Why You Need An Enduring Power Of Attorney

By the time you reach late middle age, you are at higher risk of strokes, dementia, Alzheimer’s and other incapacitating illnesses. These sad events can occur quite suddenly, out of the blue.

If something like this happens to you, questions may arise about whether you’re still mentally fit to put paperwork in place authorizing others to act in your place. There may not be enough time to make such arrangements, or it may be too late. And these mental capacity issues can lead to bitter disputes among family members.

In one recent case, two sides of a family were pitted against each other in a heated court battle. One group of siblings argued their mom had lost her ability to make independent decisions by a certain date due to rapidly progressing Alzheimer’s disease. The other faction put material before the court suggesting otherwise. The court heard that what distressed the mom most was the two groups’ fighting.

What should you do to protect yourself and avoid these problems?

The law presumes that an adult person is capable of making independent decisions about their financial affairs. The law also presumes that you’re capable of making or changing an “enduring power of attorney.” This is true unless the contrary is demonstrated. (Similar rules are in place for health care decisions and representation agreements).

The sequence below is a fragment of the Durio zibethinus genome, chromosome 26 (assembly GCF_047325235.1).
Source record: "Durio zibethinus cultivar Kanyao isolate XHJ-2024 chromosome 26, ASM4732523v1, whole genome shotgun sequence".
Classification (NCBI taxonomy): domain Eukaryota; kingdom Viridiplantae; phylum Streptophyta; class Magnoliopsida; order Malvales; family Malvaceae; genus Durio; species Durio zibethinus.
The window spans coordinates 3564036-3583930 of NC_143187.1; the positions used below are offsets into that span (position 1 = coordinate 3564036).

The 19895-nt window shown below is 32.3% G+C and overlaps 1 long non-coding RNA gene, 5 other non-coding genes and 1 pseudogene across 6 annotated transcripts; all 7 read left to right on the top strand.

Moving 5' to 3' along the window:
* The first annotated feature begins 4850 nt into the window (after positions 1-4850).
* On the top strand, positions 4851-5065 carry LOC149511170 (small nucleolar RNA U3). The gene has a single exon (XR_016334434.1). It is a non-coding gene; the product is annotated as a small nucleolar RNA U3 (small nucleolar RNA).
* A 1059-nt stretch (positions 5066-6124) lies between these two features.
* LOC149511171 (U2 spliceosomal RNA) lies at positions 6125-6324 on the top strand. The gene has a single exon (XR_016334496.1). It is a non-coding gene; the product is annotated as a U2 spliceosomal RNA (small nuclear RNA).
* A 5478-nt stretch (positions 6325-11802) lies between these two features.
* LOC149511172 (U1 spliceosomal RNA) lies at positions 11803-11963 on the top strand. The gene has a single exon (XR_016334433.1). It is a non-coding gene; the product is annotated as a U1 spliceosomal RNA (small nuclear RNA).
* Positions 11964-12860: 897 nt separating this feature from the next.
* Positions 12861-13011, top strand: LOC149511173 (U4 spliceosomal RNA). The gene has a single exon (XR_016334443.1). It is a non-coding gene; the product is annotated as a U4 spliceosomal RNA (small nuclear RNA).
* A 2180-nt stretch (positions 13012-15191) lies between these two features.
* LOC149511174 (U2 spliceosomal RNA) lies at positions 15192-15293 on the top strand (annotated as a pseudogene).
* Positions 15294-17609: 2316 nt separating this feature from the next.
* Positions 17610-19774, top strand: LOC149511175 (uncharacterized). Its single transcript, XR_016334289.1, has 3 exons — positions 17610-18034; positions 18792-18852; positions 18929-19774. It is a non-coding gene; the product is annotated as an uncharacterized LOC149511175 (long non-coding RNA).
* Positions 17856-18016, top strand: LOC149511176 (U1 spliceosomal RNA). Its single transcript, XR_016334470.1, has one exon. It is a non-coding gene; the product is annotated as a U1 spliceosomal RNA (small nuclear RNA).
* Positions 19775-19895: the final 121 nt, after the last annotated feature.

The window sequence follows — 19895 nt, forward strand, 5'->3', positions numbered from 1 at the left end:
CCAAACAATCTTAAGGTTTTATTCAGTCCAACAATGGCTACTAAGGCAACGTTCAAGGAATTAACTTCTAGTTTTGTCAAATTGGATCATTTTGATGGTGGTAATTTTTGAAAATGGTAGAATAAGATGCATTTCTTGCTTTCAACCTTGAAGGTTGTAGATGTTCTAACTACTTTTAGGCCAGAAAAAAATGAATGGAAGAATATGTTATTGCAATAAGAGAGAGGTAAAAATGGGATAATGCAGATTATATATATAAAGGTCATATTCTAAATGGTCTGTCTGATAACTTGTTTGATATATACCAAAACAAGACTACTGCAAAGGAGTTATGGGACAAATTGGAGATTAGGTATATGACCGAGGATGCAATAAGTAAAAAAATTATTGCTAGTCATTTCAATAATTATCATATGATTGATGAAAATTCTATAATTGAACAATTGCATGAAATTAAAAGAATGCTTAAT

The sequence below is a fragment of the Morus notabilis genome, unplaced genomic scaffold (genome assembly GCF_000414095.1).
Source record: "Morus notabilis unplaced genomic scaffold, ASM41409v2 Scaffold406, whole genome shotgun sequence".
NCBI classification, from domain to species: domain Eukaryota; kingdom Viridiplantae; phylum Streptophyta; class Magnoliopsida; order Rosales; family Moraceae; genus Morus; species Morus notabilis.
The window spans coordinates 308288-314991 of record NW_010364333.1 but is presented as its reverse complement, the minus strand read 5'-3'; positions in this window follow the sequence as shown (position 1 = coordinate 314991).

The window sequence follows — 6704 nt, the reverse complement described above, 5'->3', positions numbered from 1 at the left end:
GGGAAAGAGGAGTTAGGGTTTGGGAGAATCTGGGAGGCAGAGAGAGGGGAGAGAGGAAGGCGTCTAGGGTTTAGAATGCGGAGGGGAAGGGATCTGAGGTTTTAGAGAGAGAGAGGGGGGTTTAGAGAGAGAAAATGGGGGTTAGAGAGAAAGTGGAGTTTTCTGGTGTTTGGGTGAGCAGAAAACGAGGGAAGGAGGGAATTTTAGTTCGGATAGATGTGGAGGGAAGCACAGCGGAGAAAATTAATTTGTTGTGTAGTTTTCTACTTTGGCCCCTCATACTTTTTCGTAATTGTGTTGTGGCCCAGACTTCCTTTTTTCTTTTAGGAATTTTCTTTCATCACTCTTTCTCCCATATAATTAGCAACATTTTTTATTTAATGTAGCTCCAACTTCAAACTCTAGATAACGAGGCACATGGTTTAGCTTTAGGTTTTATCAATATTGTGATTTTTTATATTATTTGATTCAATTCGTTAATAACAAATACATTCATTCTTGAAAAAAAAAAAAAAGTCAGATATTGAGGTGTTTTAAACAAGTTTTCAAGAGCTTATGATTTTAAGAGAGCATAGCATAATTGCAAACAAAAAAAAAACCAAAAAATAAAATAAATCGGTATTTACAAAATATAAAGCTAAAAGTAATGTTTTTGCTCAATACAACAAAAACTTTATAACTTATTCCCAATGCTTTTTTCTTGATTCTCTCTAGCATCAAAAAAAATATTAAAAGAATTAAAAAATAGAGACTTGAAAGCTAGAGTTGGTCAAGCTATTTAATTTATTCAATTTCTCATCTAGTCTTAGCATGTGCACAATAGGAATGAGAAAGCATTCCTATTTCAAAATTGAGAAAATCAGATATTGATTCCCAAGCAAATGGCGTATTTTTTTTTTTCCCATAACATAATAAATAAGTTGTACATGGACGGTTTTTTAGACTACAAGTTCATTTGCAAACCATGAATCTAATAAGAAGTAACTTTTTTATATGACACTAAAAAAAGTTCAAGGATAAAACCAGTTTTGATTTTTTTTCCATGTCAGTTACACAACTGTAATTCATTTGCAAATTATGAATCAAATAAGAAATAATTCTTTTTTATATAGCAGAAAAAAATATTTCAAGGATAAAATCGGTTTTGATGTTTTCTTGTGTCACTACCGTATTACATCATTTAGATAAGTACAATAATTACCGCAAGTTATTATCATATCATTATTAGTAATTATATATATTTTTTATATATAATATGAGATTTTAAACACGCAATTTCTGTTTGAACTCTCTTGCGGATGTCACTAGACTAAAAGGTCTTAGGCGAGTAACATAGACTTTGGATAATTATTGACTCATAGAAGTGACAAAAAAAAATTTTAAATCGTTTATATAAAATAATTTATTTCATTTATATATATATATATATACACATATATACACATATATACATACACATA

So it’s best that you think about whom you would wish to act in your place well before anyone can suggest you’re no longer fit to make that choice. The way to express your choice, so far as your financial affairs (not your health care) is concerned, is through a document called an “enduring power of attorney.”

With a power of attorney, you can appoint someone you trust as your agent or “attorney” to act for you in financial matters. But a power of attorney ends if you become mentally incapable.

Not so for an enduring power of attorney, which must specifically state that your attorney’s power is to continue despite such mental incapacity.

This makes an enduring power of attorney very useful. It allows your attorney to make financial decisions for you, perhaps only once you’re no longer able to – without someone (maybe not who you would pick) having to go to court to be appointed a “committee.” That’s an expensive and time-consuming process, which would otherwise have to be undertaken. (A representation agreement for health decisions also avoids the committee court process.)

As we all know, abuses are sometimes committed by the very people who are supposed to protect your interests, especially if you are vulnerable or elderly. There are rules to help prevent that. Some spell out tests for determining your capacity to sign these estate planning documents, set requirements on who must witness and sign them, and say that except for your spouse, parent or children, paid health care workers can’t act as your attorney (or representative).

You should plan ahead and take action. Your lawyer can explain available options and ensure all rules and requirements are followed.

This column has been written by Janice Mucalov LL.B as part of “You And The Law”. It provides information only and must not be relied on for legal advice. Names of the parties in reported cases have been changed or removed to protect their identity. Lawyer Janice Mucalov is an award-winning legal writer

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